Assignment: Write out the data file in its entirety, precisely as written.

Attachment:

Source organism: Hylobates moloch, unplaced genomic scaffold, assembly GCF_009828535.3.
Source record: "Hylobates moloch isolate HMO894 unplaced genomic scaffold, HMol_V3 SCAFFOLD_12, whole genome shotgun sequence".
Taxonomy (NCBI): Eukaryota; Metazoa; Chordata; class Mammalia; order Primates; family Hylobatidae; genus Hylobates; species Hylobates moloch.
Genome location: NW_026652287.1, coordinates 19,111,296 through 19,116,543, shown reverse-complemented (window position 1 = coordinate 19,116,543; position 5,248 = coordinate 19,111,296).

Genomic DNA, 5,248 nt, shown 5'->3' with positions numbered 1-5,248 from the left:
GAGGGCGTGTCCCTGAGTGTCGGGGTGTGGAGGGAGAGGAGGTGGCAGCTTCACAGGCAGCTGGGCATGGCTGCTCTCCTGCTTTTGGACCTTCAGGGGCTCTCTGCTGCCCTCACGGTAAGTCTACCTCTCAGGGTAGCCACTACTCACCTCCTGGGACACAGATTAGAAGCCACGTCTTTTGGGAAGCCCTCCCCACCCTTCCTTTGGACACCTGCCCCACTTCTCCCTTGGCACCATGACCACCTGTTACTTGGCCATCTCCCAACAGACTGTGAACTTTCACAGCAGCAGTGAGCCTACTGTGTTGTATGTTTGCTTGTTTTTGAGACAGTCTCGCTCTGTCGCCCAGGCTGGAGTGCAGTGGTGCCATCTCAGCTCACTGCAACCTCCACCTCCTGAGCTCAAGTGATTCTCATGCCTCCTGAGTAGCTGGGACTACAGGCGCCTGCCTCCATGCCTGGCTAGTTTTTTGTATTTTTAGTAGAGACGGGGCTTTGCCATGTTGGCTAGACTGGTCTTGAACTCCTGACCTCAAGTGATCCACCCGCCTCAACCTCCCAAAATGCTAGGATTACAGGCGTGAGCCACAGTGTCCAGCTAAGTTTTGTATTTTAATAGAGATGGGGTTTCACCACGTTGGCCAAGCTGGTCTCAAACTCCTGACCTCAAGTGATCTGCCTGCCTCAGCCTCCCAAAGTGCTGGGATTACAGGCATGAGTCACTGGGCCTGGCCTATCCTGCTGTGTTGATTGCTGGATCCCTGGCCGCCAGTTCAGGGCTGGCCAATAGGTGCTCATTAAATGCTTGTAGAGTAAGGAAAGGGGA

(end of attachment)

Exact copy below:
Source organism: Hylobates moloch, unplaced genomic scaffold, assembly GCF_009828535.3.
Source record: "Hylobates moloch isolate HMO894 unplaced genomic scaffold, HMol_V3 SCAFFOLD_12, whole genome shotgun sequence".
Taxonomy (NCBI): Eukaryota; Metazoa; Chordata; class Mammalia; order Primates; family Hylobatidae; genus Hylobates; species Hylobates moloch.
Genome location: NW_026652287.1, coordinates 19,111,296 through 19,116,543, shown reverse-complemented (window position 1 = coordinate 19,116,543; position 5,248 = coordinate 19,111,296).

Genomic DNA, 5,248 nt, shown 5'->3' with positions numbered 1-5,248 from the left:
GAGGGCGTGTCCCTGAGTGTCGGGGTGTGGAGGGAGAGGAGGTGGCAGCTTCACAGGCAGCTGGGCATGGCTGCTCTCCTGCTTTTGGACCTTCAGGGGCTCTCTGCTGCCCTCACGGTAAGTCTACCTCTCAGGGTAGCCACTACTCACCTCCTGGGACACAGATTAGAAGCCACGTCTTTTGGGAAGCCCTCCCCACCCTTCCTTTGGACACCTGCCCCACTTCTCCCTTGGCACCATGACCACCTGTTACTTGGCCATCTCCCAACAGACTGTGAACTTTCACAGCAGCAGTGAGCCTACTGTGTTGTATGTTTGCTTGTTTTTGAGACAGTCTCGCTCTGTCGCCCAGGCTGGAGTGCAGTGGTGCCATCTCAGCTCACTGCAACCTCCACCTCCTGAGCTCAAGTGATTCTCATGCCTCCTGAGTAGCTGGGACTACAGGCGCCTGCCTCCATGCCTGGCTAGTTTTTTGTATTTTTAGTAGAGACGGGGCTTTGCCATGTTGGCTAGACTGGTCTTGAACTCCTGACCTCAAGTGATCCACCCGCCTCAACCTCCCAAAATGCTAGGATTACAGGCGTGAGCCACAGTGTCCAGCTAAGTTTTGTATTTTAATAGAGATGGGGTTTCACCACGTTGGCCAAGCTGGTCTCAAACTCCTGACCTCAAGTGATCTGCCTGCCTCAGCCTCCCAAAGTGCTGGGATTACAGGCATGAGTCACTGGGCCTGGCCTATCCTGCTGTGTTGATTGCTGGATCCCTGGCCGCCAGTTCAGGGCTGGCCAATAGGTGCTCATTAAATGCTTGTAGAGTAAGGAAAGGGGA